The Mission

“…the privilege of absurdity, to which no living creature is subject but men only.” – Thomas Hobbes, Leviathan

The alarm shattered the stillness of the night and rudely jolted him out of his sleep. Automatically, his arm groped for the ‘off’ switch. Click!

Peace prevailed and he slowly slipped back into slumber land – but not for long.

Someone was persistently trying to twist his foot to another angle. Groaning, he got up, opened his eyes and in the dim light of the night-lamp saw two ghostly faces floating inches away from him. This cleared the cobwebs and also shot his adrenalin to a high level.

“It’s time,” mouthed one ghost in a familiar voice.

It took him some minutes to recognize the sister-in-law and the mother.

“Urrrrgh…” he cleared his throat and tried to protest feebly.

“It’s time.” Hissed one of the faces again with great intensity.

“Eh?” he said, wondering what really the time was and sat there with his mind blank and mouth open. The sister-in-law sniffed disdainfully and lanced the mother with her usual ‘Explain-to-this-imbecile’ stare. The mother flinched and then impaled him with her usual ‘How-can-you-do-this-to-me’ glance. Then, as if on cue, they both turned and threw looks at him that would have made Yamraj hide his face in embarrassment!

“It’s time,” snarled the mother, “It’s time to leave.”

“It’s already 3 am!” the sis-in-law spewed sulphurous fumes. And then, it struck – The Mission!

“Are the others up?” he asked nervously.

“Some are,” growled the mother.

“Listen,” rasped the s-in-law. So, he listened.

Outside, the world was coming alive in spurts and the morning breeze carried a sense of urgency along with a stink from the chemical industries.

Carrying his gear, he crept out of the house as quietly as possible hoping that no one else would hear or see him. As he silently made his way to the target area, his mind went over the previous night’s hectic planning, counter-planning and desperate vows to win. The strategies discussed by the s-in-l and the mother amazed him. He wondered fleetingly, as to what would happen if they were to control the old city where the clashes were still on. If such a fantastic eventuality were to bless him, he fervently wished for snipers!

A dry leaf cracked and there was a gentle ‘chlink’ behind him. Looking over his shoulder he clutched his possessions fiercely and quickened his steps.

Out of the early morning smog emerged his neighbour who slinked-up and snickered, “I heard your alarm-clock!”

Friendly snipers forgotten, his mind started churning out plausible excuses that could be presented to the viperous females at home, in case he failed the mission.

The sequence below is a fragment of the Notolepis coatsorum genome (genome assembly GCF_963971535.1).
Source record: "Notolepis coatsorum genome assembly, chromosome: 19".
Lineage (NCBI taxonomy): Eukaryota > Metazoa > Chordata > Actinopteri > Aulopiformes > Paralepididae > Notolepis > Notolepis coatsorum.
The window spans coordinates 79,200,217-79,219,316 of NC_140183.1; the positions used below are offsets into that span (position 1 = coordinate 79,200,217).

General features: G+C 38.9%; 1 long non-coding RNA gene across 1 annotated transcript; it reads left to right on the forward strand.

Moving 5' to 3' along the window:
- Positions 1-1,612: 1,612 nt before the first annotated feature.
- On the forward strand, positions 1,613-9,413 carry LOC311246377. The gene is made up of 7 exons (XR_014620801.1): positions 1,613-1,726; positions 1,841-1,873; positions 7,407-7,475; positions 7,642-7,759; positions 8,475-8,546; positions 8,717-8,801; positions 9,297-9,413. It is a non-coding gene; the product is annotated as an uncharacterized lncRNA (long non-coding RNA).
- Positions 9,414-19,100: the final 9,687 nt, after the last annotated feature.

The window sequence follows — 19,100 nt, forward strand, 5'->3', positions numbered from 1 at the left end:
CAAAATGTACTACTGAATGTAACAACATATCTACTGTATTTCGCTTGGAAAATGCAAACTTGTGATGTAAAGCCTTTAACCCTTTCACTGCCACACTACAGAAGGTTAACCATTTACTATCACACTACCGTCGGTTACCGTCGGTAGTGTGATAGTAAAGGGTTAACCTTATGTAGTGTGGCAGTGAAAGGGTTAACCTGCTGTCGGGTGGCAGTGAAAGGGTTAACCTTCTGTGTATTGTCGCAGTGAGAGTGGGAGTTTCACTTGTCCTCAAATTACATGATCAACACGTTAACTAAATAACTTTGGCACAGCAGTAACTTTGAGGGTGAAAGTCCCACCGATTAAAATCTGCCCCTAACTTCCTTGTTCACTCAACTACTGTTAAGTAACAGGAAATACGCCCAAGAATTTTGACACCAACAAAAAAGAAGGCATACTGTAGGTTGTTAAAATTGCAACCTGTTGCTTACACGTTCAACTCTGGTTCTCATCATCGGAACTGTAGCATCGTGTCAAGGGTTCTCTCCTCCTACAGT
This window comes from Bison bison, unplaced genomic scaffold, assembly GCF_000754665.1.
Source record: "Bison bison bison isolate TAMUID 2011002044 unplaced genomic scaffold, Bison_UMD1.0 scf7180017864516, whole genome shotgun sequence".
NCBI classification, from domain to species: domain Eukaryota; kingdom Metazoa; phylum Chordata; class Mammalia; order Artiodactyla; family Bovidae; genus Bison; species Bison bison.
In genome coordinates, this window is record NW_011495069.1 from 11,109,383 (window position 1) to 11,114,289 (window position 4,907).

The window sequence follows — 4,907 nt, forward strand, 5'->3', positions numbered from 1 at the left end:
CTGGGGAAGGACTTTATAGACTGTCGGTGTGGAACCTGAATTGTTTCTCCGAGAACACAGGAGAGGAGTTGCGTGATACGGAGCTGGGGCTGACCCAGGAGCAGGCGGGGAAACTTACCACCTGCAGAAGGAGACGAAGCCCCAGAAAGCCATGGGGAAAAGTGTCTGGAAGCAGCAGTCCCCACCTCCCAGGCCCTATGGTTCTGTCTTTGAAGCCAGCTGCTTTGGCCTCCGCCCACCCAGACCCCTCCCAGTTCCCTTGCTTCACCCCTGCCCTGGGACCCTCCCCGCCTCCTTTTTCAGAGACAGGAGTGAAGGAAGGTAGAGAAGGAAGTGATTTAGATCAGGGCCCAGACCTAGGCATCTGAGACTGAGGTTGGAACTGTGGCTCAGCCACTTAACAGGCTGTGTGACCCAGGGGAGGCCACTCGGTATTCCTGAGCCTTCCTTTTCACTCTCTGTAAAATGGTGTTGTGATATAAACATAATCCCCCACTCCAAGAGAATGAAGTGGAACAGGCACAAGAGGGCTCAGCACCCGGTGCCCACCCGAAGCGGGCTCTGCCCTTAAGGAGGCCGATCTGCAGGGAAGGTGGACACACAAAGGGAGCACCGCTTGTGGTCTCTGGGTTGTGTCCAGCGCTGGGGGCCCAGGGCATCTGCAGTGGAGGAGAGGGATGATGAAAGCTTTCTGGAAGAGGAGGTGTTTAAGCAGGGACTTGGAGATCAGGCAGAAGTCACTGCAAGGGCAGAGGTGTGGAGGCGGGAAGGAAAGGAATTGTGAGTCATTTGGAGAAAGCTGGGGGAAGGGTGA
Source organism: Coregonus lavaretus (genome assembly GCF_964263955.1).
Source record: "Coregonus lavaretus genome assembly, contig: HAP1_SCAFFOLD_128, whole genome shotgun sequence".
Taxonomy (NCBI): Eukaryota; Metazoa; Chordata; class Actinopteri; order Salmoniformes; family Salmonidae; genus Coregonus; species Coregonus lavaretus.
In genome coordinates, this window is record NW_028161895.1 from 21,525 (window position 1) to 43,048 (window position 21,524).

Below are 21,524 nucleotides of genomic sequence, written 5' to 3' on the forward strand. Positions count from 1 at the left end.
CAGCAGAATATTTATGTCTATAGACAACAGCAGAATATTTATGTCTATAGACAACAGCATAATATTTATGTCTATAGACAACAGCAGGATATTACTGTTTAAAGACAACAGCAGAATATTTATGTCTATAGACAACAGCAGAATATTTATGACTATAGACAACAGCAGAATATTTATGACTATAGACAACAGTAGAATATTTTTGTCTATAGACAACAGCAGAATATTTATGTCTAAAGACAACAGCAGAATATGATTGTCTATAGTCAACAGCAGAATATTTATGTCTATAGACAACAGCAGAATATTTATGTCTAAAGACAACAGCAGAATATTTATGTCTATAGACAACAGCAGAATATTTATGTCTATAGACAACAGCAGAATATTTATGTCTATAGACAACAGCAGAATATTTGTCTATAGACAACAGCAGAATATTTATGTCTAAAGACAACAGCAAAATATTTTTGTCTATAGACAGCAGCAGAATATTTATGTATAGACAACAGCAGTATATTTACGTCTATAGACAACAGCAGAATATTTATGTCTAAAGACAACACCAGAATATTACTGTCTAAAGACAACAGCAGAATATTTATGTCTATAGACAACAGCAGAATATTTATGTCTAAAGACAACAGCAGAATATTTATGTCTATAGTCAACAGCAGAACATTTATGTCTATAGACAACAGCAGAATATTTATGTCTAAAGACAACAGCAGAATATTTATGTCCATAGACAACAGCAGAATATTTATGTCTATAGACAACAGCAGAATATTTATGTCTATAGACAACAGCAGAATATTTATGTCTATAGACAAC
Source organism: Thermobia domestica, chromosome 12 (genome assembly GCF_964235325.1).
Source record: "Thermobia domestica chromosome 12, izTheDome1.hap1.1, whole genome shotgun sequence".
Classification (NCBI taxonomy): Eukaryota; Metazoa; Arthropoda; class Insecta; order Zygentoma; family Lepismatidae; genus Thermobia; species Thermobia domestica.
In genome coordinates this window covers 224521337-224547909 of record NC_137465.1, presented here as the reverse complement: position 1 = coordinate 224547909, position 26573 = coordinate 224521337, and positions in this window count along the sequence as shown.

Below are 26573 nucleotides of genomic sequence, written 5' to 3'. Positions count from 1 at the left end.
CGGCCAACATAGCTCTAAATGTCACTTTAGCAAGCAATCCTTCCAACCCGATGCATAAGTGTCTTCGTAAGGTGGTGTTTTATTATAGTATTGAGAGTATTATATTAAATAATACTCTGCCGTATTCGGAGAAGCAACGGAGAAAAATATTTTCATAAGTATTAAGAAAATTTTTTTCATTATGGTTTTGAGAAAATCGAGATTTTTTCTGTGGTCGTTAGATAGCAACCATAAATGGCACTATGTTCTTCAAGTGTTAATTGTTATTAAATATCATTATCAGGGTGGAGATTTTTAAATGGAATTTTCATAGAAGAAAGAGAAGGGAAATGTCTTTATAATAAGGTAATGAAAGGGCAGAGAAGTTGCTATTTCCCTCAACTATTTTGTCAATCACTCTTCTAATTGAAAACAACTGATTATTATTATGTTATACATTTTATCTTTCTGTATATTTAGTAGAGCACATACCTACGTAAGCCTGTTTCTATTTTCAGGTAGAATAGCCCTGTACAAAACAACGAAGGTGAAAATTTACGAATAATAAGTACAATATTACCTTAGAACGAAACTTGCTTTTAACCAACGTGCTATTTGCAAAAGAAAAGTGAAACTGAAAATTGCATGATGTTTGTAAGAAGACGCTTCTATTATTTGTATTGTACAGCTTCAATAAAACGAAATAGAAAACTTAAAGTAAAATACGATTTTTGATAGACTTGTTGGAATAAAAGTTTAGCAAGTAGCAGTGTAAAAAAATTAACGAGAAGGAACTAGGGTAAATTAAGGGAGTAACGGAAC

“I came out of the house before you did, though,” he said to the neighbour, “And, I bet your wife saw me leave first.”

The neighbour’s step faltered and his nervous gulp was extremely gratifying to hear. Pleasantries over, they moved together and soon reached the target area with the supply depot just ahead of us. There was no body around and like lunatics they raced forward, pushing each other.

Eyes gleaming, teeth bared and nostrils flaring he ran with the sole intention of reaching the depot first. Panting with triumph he skidded to a halt and placed his gear at the step of the depot.

“You pushed me!” wheezed the neighbour accusingly.

“It’s a tough life,” he philosophised between gasps.

Neither of them had the wind to continue with an argument and stood guarding their possessions instead. As the day dawned, more people started arriving. By now, the neighbour and he had reached a truce.  With glee they watched figures rushing towards the depot and coming to a sudden halt, their faces aghast with the realization that they were late.

The line in front of the depot grew and by 4 am there were nearly fifty people waiting anxiously. His smirk was slipping, as there would be hell to pay. He was not too keen to face ultimate wrath if he returned empty handed – first-or-no-first! The neighbour didn’t seem comfortable either and started gulping nosily again.

“Doesn’t look good,” ventured the neighbour.

“No,” he parried. The crowd grew restless and some started leaving, their places immediately being filled by others.

How long could they stand? What if the supply van came after they had departed? It had happened once and he still carried the marks of the tongue-lashing he had received, kind courtesy the viperous women! So, the neighbour was now his best pal, because he wanted him to be his witness. His companion for the moment had the same thought, he imagined.

A crow hawked at them angrily and they heard gunshots coming from the old city. Sirens hooted indicating curfew. There would be no supply today. Wearily they picked-up the empty milk bottles and trudged back to their respective firing squads.

The mission had not been successful.

As the riots continued in the city and people killed each other, all he could think was how early would he have to get up the following day?

They all hated black tea!

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February 2010
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